Mardell: Obamacare on a precarious political tightrope

President Barack Obama waves in Washington DC on 2 December 2013 Image copyright AP
Image caption The Obama administration has claimed cautiously that the embattled healthcare website has begun to recover

At the New Bethel Baptist Church, some are evangelical about Obamacare despite its problems.

Pastor Dexter Nutall's church is in a traditionally African-American area of Washington DC, and he says many of his parishioners' lives will be changed for the better.

He thinks the fragile website is just being used as a stick to beat President Barack Obama.

"Perception is reality, and all that some folks need is a reason, relative to our president and his initiatives," he said. "However, I think time will prove that the Affordable Care Act is something that is of great significance and benefit for those who have been underserved and overlooked for far too long."

'A big mess'

After the service, Lorraine Beard - in a crisp white nurse's uniform - hands out notices about how to enrol in a health insurance plan through Washington DC's Obamacare website.

One couple tell her they have come specifically to learn about the plan, and one of them, Medea Benjamin, takes a leaflet.

It is appropriate perhaps that the sermon was on surviving the fiery furnace. Unlike Shadrach, Meshach and Abednego, Obamacare has not emerged from the conflagration unscathed.

The fiasco of the failed website has had a big political impact. And it is still going on, as Ms Benjamin - a prominent anti-war and civil rights activist - tells me. She tried it that morning.

"It's ridiculous. You go on the website, you have to fill out a million things, then the website crashes, then you go back on and you can't find what you've already started, and then you get frustrated so you drop it," she said. "There are... thousands who would have signed up if it had been easier, but it's a big mess."

Even as the Obama administration makes cautious claims of a recovery, they have decided to delay the rollout of the Spanish language site.

Like a delicate patient, they are taking it very slowly and steadily. Equally, Republicans are prodding away, but not continuing the full-blooded attack. Both sides are watching and waiting.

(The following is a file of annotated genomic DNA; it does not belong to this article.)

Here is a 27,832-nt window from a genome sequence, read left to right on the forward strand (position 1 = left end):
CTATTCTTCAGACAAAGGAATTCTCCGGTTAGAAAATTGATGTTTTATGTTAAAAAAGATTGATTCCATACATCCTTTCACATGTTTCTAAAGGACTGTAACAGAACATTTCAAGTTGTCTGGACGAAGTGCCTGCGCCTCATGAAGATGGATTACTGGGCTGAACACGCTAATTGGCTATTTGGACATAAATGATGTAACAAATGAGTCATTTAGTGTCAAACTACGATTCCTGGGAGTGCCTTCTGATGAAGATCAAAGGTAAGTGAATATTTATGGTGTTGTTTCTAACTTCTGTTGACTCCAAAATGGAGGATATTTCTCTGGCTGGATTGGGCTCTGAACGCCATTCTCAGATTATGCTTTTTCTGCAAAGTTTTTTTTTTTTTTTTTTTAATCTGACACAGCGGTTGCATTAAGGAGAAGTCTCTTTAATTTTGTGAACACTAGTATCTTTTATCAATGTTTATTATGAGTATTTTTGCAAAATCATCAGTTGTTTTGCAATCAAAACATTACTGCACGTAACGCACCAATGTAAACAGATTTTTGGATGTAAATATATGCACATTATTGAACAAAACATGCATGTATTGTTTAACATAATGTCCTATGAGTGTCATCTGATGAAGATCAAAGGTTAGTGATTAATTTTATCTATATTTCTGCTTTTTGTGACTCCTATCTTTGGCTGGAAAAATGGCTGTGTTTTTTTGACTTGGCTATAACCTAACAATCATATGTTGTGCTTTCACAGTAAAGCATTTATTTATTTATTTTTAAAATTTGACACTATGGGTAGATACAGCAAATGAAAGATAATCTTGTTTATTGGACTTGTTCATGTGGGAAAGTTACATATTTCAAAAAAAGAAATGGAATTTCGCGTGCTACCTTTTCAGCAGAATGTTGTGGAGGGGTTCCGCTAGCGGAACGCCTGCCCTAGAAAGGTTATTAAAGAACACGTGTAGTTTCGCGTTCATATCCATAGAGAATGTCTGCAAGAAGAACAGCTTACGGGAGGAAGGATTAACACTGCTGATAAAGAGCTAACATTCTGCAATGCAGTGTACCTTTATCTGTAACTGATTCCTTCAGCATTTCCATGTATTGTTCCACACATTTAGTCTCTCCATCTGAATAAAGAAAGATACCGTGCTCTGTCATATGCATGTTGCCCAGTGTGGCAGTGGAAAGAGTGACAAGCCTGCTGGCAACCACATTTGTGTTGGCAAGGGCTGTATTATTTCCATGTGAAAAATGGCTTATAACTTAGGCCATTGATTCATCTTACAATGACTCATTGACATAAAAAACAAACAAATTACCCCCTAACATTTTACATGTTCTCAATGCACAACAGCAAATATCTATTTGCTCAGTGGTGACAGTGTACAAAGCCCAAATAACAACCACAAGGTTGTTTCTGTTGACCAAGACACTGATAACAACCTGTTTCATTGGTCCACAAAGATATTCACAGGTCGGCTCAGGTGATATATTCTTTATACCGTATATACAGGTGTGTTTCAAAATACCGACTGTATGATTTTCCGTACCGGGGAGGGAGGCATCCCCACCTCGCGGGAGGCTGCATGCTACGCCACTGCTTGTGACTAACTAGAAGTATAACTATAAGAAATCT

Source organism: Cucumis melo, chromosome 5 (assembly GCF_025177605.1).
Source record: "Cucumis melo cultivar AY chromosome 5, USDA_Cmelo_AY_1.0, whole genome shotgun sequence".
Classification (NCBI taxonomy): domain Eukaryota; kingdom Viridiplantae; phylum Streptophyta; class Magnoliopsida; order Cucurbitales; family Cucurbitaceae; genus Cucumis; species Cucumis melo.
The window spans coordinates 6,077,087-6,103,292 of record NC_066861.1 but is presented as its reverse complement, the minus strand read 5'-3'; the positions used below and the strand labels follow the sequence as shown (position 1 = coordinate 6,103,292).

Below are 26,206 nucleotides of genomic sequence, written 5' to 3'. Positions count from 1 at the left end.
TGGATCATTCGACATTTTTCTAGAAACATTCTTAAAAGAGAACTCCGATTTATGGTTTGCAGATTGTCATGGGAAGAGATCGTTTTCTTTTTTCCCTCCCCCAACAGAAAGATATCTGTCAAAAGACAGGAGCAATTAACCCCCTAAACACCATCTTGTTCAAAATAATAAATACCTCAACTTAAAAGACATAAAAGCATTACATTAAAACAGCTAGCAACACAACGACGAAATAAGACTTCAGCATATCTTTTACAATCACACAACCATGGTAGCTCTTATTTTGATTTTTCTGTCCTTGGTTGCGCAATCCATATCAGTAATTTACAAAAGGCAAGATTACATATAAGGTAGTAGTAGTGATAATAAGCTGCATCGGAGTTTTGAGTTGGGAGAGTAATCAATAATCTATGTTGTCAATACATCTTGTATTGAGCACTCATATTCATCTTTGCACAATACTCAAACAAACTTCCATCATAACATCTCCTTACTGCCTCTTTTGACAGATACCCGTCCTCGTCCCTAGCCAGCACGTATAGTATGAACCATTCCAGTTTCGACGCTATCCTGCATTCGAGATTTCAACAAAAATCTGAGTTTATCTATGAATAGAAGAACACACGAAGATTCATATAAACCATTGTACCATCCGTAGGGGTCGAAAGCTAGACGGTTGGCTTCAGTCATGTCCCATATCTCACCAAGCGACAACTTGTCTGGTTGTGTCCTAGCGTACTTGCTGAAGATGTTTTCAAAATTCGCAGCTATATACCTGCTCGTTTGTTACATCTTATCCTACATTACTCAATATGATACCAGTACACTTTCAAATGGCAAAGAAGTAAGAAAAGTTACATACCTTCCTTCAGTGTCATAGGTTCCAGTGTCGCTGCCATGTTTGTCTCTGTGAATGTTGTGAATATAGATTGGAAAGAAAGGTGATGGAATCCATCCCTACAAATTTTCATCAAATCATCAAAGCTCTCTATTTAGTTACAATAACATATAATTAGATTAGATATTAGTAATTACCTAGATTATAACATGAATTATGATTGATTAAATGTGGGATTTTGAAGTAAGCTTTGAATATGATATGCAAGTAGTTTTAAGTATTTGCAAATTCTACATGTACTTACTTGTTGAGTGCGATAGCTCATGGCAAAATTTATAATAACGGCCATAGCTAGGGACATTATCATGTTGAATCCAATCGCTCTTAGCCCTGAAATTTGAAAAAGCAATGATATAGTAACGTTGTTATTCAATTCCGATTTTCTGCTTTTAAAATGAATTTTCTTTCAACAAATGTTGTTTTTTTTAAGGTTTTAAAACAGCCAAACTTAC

Republican strategist Doug Holtz-Eakin thinks the crisis will return.

"This is bad. They need to get seven million people in and they need 40% of them to be the so-called 'young invincible', young healthy people who can subsidise the older and more expensive, so it is a big deal," he said.

"And if that doesn't work properly, in the spring you'll see a spate of stories about how again this is a colossal failure."

He tells me the failure of the website itself has undermined an important part of the Obama coalition.

"The many young voters who put him in office initially did so because they had seen the private sector manifestly fail, financial collapse, recession, and they believed that government was the solution," said Mr Holtz-Eakin, who was a senior adviser to Mr Obama's 2008 opponent, John McCain. "They've now seen the government fail. I think they will have a far more jaded view of any promises the next time around."

'Nitty gritty'

Image copyright Reuters
Image caption Democrats have joined Republicans in voicing frustrations with the website, launched on 1 October

While Republicans see big political opportunities, Democrats see huge pitfalls they are determined not to fall into.

Many on the Hill are worried that association with the president's plan could hurt them next year, in the mid-term elections.

A former senior aide to Senate Majority Leader Harry Reid, Jim Manley, says, "You ask any Democrat on Capitol Hill and they are reeling from the beating they are taking. They are getting pounded on by Republicans back in their home states."

He thinks it will all come right in the end, but as someone who helped get the law through Congress he admits the failures say something about the president's style.

"He's always been someone who floated above the process, not really willing to get his hands dirty in the nitty-gritty of the legislative process," he said. "To a degree that is why we are in this situation."

Some Democrats are more critical still.

Back at New Bethel it is clear Ms Benjamin isn't just a frustrated consumer - she thinks Obama made a bad choice when he set out to reform America's healthcare system.

"The whole thing is ridiculous. We should have a single payer, Medicare for all," she said. "It works in other countries, like the British system. It would work here."

It would have perhaps been impossible. "Single payer" is seen in the US as a very left-wing, radical idea, and it would have been very hard to get it through Congress.

But it is important hers is not a lone voice - dissatisfaction with Obamacare is not only from the right, but the left too.

It was always a messy compromise, but even as the website improves, some of the mess is sticking.

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